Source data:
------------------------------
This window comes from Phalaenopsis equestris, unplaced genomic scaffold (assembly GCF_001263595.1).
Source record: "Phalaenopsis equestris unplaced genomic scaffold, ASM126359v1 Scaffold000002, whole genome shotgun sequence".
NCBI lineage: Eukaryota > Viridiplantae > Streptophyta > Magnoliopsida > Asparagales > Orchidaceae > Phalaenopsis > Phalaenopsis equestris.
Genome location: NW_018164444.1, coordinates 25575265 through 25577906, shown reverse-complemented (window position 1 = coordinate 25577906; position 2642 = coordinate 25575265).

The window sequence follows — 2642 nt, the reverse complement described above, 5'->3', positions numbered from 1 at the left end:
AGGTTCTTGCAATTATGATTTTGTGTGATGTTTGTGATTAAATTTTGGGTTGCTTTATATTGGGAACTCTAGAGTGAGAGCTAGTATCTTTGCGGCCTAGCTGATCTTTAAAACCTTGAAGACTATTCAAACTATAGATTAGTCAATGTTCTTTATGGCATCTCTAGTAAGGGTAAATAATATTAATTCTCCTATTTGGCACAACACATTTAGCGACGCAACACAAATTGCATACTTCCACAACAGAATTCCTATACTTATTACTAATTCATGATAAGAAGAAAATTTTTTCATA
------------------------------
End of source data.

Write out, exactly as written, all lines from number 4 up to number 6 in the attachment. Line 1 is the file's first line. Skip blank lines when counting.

Genome location: NW_018164444.1, coordinates 25575265 through 25577906, shown reverse-complemented (window position 1 = coordinate 25577906; position 2642 = coordinate 25575265).

The window sequence follows — 2642 nt, the reverse complement described above, 5'->3', positions numbered from 1 at the left end:
AGGTTCTTGCAATTATGATTTTGTGTGATGTTTGTGATTAAATTTTGGGTTGCTTTATATTGGGAACTCTAGAGTGAGAGCTAGTATCTTTGCGGCCTAGCTGATCTTTAAAACCTTGAAGACTATTCAAACTATAGATTAGTCAATGTTCTTTATGGCATCTCTAGTAAGGGTAAATAATATTAATTCTCCTATTTGGCACAACACATTTAGCGACGCAACACAAATTGCATACTTCCACAACAGAATTCCTATACTTATTACTAATTCATGATAAGAAGAAAATTTTTTCATA